In Ohio, Voters Discuss Election
MELISSA BLOCK, host:
We'll be hearing from voters all over the country in our program today, and first this hour to Ohio. NPR's David Greene has been hanging out at polling stations in that pivotal swing state.
DAVID GREENE: Ertha Cuinn(ph) cast her vote in an African Methodist Episcopal church in Columbus. She told me a bit of her story.
Ms. ERTHA CUINN: I was born in the middle of a cotton field.
GREENE: That cotton field was in Arkansas, and Ertha said she faced a lot of prejudice growing up in the South. Today she said she came to this church in Columbus and voted for Barack Obama because he's the first African-American to get this far in politics.
Ms. CUINN: I'm 79 years old, and we have not had a fair break since I've been in this world. And we needed that. That's why I voted for him. Even if he doesn't win, I'm still proud that he got as far as he did.
GREENE: Do you think racism is something that will start to evaporate if...
Ms. CUINN: No.
GREENE: If he's in office.
Ms. CUINN: It'd never. You got people who hate. You got people who hate, and they hate black people. Why? I don't know, because I'm beautiful.
Ms. STEPHANIE CARTWRIGHT(ph): This is a fairly conservative community, and I voted for Barack Obama.
GREENE: That's Stephanie Cartwright. We caught her after voting in Upper Arlington, a wealthy suburb of Columbus. She said she trusts Obama to make sure less fortunate Americans survive these tough economic times, even if Obama would raise her taxes.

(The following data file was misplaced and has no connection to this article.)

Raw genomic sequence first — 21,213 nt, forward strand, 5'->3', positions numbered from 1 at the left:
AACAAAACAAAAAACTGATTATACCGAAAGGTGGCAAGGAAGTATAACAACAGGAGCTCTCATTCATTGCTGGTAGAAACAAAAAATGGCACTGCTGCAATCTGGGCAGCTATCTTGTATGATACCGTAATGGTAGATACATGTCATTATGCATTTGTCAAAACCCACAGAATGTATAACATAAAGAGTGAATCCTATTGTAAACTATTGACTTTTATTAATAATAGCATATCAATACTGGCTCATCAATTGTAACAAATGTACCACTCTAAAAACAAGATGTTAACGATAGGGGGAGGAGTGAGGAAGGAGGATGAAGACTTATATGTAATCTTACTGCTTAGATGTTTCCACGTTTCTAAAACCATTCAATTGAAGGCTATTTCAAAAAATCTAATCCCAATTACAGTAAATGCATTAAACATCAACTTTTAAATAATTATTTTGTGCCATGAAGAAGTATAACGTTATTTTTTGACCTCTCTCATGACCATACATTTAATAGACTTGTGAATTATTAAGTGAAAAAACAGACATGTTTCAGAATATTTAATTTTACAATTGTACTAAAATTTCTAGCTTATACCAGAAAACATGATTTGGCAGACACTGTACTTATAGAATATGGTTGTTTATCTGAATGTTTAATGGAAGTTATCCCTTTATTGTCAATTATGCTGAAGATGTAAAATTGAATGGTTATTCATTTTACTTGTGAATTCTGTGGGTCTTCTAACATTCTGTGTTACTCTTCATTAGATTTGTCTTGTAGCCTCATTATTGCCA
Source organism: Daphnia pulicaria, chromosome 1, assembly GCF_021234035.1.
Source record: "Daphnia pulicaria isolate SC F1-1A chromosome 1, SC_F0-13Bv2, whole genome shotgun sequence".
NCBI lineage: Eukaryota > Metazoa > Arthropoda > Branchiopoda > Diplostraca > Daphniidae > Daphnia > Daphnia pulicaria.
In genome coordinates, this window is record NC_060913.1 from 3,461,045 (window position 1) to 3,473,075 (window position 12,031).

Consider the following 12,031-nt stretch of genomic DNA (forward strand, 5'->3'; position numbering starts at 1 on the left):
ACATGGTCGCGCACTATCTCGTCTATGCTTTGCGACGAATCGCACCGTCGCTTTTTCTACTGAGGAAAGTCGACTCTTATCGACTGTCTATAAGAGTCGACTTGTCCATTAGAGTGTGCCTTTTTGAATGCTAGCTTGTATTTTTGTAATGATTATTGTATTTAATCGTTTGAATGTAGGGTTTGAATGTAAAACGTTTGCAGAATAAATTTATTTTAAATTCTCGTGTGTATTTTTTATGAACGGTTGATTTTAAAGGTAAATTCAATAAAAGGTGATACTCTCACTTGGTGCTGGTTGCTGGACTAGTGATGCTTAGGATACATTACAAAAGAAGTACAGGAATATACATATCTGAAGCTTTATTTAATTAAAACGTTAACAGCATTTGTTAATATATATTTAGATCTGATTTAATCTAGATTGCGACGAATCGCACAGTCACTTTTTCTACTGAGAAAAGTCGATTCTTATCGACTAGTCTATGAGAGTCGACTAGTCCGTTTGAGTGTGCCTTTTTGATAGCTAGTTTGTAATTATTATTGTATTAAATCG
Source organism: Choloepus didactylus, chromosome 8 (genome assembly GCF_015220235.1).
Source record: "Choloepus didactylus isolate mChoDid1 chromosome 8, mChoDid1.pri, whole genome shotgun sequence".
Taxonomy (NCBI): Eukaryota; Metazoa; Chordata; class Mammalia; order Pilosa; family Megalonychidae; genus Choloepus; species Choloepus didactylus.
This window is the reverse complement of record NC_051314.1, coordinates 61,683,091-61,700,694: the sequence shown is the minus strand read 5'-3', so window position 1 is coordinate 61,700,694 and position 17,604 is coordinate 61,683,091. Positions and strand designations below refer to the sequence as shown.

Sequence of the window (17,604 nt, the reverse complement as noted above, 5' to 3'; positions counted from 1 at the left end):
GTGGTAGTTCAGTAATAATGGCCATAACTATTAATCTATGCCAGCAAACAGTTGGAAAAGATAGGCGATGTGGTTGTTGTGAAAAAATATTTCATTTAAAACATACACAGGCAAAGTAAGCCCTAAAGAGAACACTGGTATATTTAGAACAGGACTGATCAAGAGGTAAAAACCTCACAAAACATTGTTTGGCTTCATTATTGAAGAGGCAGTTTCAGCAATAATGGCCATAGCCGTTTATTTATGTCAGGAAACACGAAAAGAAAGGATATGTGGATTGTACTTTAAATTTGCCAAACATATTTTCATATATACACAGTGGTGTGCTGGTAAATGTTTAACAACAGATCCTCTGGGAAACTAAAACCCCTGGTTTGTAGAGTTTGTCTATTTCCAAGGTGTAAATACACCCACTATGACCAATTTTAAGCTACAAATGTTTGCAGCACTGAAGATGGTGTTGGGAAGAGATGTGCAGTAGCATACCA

Ms. CARTWRIGHT: I'm in the over 250 bracket. And I'm more than willing to share that.
GREENE: Suburbs like this one outside Columbus have been a battleground in this presidential race, and voters said the choice wasn't easy.
Ms. CAROL RICCO(ph): It was a rough decision, a rough decision on my part.
GREENE: Carol Ricco went for McCain. She said he and his Republican allies raised a lot of questions about what she called Obama's associations.
Ms. RICCO: Some of these smear tactics that we were forced to listen to about Obama were really weighing heavily on my mind.
GREENE: You call them smear, but do you think they were fair attacks from the McCain side or...
Mr. RICCO: Yes. Yes, I do. I do. Everything has to come out.
GREENE: Up the street, I met Harry Griffith(ph). He's a Republican who backed both Bill Clinton and George W. Bush. This time, McCain got his vote. He said he's worried Obama just lacks the experience.
Mr. HARRY GRIFFITH: I think he needs to dig a few more trenches. And you look at Senator John McCain, and I'm - and don't get me wrong, I'm not some crazy Republican, but he's done just about everything for this country but die for it, and we all know that.
GREENE: But Harry said if his man doesn't win, he'd give Obama a chance.
Mr. GRIFFITH: Hopefully, he'll go in there, and he'll do his job, and he'll make this better. And same with John McCain. There's just nothing worse than a sore loser because this is the greatest day in America.
GREENE: David Greene, NPR News, Columbus.
NPR transcripts are created on a rush deadline by Verb8tm, Inc., an NPR contractor, and produced using a proprietary transcription process developed with NPR. This text may not be in its final form and may be updated or revised in the future. Accuracy and availability may vary. The authoritative record of NPR’s programming is the audio record.